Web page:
@Drae C.  

 Honestly you're going to have to find a great deal to make it work. This is truer in some areas more than others, but it's the baseline of real estate investing. Don't look at properties that are priced at market value, you need to be setting up your own parameter list and sticking to it. Do you want positive cashflow? (I would in this market, I doubt home values are going to keep appreciating much more) How much cashflow? 

It might take looking at 100+ properties until you find one that will be a cashflow cow for you. You've got to ask yourself if it's worth the dig. Start networking with agents or wholesalers in your area and make sure they let you know when something priced low comes in.

I wouldn't buy a property that's going to have to rent for more than the market average to stay in the black. If you can't find a renter then you're going to be paying that mortgage out of pocket in full. Ouch.

@Drae C.

It's very hard to find any decent Multi-family deals in TX...I could not find any thing meaningful with 15% returns and personally I ended up expanding my focus area beyond TX. I just bought a multi-family building in JAX and going through the loan, due-diligence process...hoping to close the escrow early part of Dec!

Good luck in your search.

- Ravi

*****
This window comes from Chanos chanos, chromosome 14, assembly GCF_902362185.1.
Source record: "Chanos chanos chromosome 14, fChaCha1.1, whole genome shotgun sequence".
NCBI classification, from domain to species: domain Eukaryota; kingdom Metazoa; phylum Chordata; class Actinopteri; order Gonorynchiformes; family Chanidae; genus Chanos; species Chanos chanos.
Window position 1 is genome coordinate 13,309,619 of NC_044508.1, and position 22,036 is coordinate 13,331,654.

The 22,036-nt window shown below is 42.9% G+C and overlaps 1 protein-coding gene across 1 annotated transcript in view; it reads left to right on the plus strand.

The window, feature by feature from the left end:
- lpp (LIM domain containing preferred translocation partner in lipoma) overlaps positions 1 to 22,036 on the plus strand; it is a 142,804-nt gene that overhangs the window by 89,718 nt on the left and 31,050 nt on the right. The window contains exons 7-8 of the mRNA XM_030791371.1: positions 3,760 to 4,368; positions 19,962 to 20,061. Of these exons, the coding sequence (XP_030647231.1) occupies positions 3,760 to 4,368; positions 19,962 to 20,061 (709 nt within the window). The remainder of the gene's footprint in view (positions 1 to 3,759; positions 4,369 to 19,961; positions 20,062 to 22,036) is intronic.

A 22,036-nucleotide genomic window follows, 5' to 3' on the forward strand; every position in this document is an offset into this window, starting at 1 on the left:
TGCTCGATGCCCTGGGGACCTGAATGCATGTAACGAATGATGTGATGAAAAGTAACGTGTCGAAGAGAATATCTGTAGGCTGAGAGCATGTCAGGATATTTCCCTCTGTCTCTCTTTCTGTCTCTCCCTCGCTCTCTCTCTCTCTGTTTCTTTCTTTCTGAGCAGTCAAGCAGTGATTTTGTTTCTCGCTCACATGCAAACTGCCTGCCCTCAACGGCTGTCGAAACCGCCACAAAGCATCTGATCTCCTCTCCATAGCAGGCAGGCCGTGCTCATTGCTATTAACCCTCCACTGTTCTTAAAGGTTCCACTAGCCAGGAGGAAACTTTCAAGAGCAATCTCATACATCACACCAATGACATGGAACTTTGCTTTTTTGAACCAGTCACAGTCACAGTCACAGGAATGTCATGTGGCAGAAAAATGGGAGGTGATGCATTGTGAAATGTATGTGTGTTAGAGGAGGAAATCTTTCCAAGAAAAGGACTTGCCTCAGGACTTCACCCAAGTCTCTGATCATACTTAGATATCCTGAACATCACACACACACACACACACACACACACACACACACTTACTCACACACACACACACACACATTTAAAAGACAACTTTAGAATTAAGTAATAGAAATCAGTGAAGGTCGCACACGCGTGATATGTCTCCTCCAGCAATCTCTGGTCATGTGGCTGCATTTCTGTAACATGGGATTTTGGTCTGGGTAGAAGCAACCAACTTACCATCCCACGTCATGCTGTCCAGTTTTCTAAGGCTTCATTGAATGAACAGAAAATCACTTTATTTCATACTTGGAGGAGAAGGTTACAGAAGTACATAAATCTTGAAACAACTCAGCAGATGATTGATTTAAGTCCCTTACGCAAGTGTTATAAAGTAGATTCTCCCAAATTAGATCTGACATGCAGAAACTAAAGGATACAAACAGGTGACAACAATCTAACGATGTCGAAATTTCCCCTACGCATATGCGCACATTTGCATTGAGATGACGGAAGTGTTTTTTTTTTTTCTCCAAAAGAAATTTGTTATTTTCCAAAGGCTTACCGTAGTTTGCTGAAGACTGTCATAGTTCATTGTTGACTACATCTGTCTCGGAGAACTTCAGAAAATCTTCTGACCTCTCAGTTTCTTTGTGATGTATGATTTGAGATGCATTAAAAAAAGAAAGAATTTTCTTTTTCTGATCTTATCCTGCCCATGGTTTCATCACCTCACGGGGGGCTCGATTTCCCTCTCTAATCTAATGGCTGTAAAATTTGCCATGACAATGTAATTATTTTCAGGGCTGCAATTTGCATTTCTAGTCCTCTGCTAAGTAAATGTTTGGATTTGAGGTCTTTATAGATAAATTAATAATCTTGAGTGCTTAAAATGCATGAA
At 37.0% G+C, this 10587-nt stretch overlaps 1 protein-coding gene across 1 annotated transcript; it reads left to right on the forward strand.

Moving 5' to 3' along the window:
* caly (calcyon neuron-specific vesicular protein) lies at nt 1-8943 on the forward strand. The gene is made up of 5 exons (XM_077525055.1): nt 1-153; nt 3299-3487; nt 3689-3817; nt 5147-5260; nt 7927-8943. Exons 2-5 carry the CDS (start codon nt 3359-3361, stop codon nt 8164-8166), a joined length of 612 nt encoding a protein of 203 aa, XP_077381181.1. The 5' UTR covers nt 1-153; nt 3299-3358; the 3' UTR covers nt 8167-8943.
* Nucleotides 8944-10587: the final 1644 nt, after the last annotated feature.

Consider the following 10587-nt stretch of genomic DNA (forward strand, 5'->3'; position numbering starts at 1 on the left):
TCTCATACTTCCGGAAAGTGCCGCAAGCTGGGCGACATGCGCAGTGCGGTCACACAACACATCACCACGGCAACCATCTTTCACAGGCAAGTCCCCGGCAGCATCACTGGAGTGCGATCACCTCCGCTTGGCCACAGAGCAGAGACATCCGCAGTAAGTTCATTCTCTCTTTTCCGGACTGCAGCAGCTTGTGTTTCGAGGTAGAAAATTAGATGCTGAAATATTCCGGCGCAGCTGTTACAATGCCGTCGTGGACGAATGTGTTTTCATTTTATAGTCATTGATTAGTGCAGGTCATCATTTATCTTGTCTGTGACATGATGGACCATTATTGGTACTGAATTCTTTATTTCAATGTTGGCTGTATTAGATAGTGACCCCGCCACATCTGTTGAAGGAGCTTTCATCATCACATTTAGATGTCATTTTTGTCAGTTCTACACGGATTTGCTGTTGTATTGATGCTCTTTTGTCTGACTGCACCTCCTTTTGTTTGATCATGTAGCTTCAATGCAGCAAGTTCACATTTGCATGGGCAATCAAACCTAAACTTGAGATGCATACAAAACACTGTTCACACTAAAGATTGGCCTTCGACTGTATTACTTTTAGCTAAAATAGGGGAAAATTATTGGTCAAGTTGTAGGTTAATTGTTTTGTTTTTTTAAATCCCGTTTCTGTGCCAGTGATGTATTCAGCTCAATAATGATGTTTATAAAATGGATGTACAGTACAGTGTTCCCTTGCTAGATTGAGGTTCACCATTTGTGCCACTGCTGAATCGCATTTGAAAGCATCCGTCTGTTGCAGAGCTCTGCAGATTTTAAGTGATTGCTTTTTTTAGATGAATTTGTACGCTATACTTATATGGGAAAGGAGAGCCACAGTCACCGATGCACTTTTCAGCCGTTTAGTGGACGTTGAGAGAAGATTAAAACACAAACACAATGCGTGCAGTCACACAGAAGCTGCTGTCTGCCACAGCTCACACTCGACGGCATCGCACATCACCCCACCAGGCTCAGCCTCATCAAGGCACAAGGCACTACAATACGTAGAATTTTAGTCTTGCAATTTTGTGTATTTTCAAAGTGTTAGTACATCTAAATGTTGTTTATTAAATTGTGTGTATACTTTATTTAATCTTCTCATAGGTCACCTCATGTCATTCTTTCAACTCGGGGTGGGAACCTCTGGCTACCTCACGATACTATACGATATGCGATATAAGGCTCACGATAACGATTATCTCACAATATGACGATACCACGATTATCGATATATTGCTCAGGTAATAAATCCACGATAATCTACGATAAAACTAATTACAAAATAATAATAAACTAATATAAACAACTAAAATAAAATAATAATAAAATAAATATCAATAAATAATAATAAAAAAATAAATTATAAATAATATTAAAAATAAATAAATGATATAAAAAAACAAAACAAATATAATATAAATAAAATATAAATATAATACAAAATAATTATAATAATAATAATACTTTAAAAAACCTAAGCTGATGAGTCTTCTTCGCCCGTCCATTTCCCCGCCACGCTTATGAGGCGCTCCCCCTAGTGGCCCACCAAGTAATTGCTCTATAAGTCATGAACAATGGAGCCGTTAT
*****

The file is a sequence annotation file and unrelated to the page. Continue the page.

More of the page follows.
MFR Investor from Austin.

Austin is a great town with a ton of growth and it's just a fun, youthful place to be right now.  Before you line up to buy anything.....get in the market for a bit and pretend to be a renter.  Shop the competition a bit and get a feel for rents and quality of properties. You can also acquire some owner names in the process if something is a bit run down and you can always ask if they might want to sell.

We all say this but start networking at reai and with local wholesalers...a lot of these guys solicit via internet marketing and they move product quickly so the best deals go to cash buyers.  Start to network with some estate planners and financial planners and just let them know you're in the market for multi-family.  Sometimes you can catch a deal that way....an old timer has amassed a bunch of properties, didn't keep up on the maintenance and the widow or kids have no interest in them.  Network with some local contractors and let them know you will toss them a referral fee if they come across an owner wanting to sell.  Novel approaches but they've worked for me at times.  Even in a hot market....with some effort, you can always find a deal!

finding renters in austin isn't a problem. The vacancy rate city wide is between 2-3%. We use 5% for our models. It's not just about finding renters. It's about finding the right renters. Be sure to screen all of your prospective tenants thoroughly. Putting a bad tenant in your property is worst than having a few extra weeks of vacancy. 

There are deals out there. You just have to be prepared to move quickly and get them under contract before someone else does. Do your due diligence during the option period. The best opportunities that we are finding are in under rented properties where we can increase rents within a few months after closing.